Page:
By: Mahmoud Abuwasel
With the disruption to global business and trade due to the Coronavirus pandemic, parties may look to argue hardship events under the law to alleviate extraneous obligations (such as an extraneous increase of cost in concluding the obligation).
Hardship events are occurrences that result in changing the equilibrium of a contract creating an extreme burden on one of the parties to the contract.
Contracts may provide for provisions that address hardship events, and therein include pandemics as an example of a hardship event – but if parties have entered into a contract that lacks a hardship event provision, can they rely on UAE legislation to argue that the Coronavirus pandemic makes their obligation extraneous and seek remedy from the Courts (or an arbitration tribunal)?
Hardship events are addressed under Article 249 of the UAE Federal Law No. 5/1985 on Civil Transactions.
Notably; pandemics are also addressed in one provision under Emirati law; that is Article 587 of the Civil Transactions Law. Article 587 explicitly addresses pandemics that affect fruit sales, and the obligations on the buyer and seller when the fruits sold are affected by a pandemic.
What is relevant in Article 587 is the Sharia jurisprudence that lead to its drafting before coming into promulgation in 1985, and how that jurisprudence can apply in disputes that occur between parties over hardship events that have occurred or will manifest due to the Coronavirus pandemic.
Article 249 on Hardship Events
Article 249 of the UAE Civil Transactions Law allows that when as a result of general exceptional and unpredictable events, the performance of a contractual obligation, without being impossible, becomes excessively onerous in such a way as to threaten the debtor with exorbitant loss, a judge may reduce the obligation that has become excessive to reasonable limits.
In light of no particular event being referenced or given as an example to qualify as a hardship event in Article 249, or in Article 893 which indirectly addresses force majeure events, it is necessary to rely on other provisions in law to confirm whether pandemics qualify as hardship events and the strength of such arguments before the judiciary.
Sharia Origin of Article 587 on Pandemics
In implementation of the directives of the late Sheikh Zayed bin Sultan Al Nahyan (may God have mercy upon him), the founding father of the United Arab Emirates, to apply the provisions of Islamic Sharia in the UAE, the Council of Ministers issued decision No. 50/26 in 1978 to form a supreme committee for Islamic legislation and delegated His Excellency the Minister of Justice to form two subcommittees, one for criminal laws and the other for civil, commercial, maritime and civil procedure laws, in order for these committees to prepare and review laws in accordance with the provisions of Islamic Sharia.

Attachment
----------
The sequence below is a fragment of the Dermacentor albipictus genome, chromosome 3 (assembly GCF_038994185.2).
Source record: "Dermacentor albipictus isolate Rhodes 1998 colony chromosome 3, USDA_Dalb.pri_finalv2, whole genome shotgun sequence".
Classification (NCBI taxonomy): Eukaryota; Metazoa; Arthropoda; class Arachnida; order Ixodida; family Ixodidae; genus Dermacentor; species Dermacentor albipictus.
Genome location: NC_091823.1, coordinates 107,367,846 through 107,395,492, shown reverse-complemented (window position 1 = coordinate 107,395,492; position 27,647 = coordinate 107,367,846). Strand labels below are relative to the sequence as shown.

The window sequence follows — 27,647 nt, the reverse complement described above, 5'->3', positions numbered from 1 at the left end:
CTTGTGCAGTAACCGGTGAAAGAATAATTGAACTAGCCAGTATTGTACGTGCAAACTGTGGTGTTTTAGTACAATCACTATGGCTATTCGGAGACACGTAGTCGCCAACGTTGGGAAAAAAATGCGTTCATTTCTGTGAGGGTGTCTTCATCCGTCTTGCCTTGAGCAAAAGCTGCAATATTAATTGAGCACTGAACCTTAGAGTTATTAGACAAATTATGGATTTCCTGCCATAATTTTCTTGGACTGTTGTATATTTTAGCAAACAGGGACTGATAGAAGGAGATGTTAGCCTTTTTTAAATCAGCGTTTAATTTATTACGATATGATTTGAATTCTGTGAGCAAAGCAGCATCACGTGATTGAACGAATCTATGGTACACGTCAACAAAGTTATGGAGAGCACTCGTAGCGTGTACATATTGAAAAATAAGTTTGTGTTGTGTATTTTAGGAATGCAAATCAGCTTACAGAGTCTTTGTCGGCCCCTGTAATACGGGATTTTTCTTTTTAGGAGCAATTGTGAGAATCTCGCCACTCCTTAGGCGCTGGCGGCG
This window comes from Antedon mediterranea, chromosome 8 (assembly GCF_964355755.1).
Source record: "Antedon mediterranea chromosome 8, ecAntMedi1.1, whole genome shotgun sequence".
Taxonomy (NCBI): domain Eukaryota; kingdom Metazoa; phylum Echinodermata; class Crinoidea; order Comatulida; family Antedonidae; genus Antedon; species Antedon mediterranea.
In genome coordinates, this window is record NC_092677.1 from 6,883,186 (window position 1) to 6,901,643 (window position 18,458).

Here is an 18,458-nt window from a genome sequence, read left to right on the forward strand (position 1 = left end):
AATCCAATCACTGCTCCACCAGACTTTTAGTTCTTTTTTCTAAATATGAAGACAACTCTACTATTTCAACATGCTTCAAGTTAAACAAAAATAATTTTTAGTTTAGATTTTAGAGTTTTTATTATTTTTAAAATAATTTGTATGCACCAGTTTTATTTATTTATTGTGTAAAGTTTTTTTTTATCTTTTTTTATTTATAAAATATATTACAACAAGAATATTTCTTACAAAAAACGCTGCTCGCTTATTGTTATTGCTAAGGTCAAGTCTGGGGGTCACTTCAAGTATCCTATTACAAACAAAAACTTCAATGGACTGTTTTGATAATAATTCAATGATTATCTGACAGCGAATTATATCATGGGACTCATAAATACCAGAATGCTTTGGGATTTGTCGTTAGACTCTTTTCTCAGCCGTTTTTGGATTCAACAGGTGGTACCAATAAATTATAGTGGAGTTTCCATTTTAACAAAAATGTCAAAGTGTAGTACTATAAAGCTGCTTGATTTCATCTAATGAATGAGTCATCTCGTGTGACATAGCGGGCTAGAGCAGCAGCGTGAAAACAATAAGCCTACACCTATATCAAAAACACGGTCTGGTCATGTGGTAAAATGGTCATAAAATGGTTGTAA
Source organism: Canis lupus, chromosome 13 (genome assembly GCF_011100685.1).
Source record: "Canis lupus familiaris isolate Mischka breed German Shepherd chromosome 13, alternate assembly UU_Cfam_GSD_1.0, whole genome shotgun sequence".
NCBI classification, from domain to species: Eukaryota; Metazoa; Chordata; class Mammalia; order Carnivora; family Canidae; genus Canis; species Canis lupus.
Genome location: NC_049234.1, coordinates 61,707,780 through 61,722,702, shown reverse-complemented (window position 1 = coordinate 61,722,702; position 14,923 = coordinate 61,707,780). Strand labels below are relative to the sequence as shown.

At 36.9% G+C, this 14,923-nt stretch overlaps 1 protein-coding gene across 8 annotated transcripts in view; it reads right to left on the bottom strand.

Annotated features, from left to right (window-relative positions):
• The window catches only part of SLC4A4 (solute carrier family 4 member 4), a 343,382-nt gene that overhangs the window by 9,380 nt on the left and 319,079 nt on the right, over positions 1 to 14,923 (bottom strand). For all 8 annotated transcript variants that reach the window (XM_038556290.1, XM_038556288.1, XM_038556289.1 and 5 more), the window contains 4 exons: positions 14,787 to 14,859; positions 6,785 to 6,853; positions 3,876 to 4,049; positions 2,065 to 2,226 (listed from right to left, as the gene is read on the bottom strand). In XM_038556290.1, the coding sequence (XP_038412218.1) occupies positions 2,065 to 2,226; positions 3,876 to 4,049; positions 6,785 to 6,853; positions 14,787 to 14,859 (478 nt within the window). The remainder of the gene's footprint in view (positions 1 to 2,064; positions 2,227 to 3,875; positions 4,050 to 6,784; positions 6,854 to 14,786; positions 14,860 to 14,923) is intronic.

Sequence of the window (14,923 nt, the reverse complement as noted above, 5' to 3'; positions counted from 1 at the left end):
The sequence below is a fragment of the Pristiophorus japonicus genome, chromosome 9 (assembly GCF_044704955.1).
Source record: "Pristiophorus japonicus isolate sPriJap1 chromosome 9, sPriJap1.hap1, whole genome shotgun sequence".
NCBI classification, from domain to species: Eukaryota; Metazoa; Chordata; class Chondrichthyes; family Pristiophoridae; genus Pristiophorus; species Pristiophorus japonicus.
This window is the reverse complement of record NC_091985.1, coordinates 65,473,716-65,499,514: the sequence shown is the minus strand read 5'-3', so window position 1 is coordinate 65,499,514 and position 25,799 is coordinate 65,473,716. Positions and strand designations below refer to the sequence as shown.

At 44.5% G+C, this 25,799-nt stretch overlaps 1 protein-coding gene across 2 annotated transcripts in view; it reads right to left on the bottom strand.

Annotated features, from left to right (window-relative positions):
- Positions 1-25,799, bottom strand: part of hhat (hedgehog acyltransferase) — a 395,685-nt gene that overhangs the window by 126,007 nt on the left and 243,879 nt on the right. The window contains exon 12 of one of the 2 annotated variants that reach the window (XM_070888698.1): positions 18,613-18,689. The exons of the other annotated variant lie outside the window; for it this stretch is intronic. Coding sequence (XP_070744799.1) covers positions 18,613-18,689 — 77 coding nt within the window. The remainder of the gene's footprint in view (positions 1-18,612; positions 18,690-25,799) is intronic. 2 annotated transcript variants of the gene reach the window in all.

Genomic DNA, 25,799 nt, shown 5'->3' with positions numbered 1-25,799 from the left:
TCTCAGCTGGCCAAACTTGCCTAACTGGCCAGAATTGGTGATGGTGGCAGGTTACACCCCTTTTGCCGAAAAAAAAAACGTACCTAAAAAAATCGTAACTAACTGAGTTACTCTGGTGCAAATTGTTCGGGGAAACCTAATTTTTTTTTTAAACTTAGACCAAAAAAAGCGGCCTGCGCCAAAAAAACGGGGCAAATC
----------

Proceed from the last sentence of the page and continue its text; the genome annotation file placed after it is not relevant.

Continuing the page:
The supreme committee reviewed civil transaction laws, and – for example – theories of individual will as a source of commitment, contracts of adhesion and their origin in Sharia as ‘contracts of trust’, and other theories and principles that became codified in UAE law.
Amongst the matters addressed by the supreme committee, and most relevant to the Coronavirus pandemic, was the theory of hardship events and their origin in Shariah law as ‘pandemic theory’.
The rule of ‘pandemic theory’ finds its basis in Islamic jurisprudence in the principle of ‘excuses’ in the Hanafi jurisprudence and ‘pandemic’ in Maliki and Hanbali jurisprudence with a difference in the provisions and in the fairness between the two parties to the contract and justice in general.
Not only is the codification of hardship events derived from ‘pandemic theory’ in Sharia law, but scholarly jurisprudence has found that in light of the principle of pandemic theory applying to contractual relations in relation to fruit trade, the same principle can arguably be applied to other contractual transactions such as industry, construction, and general trade contracts where a pandemic causes a hardship event.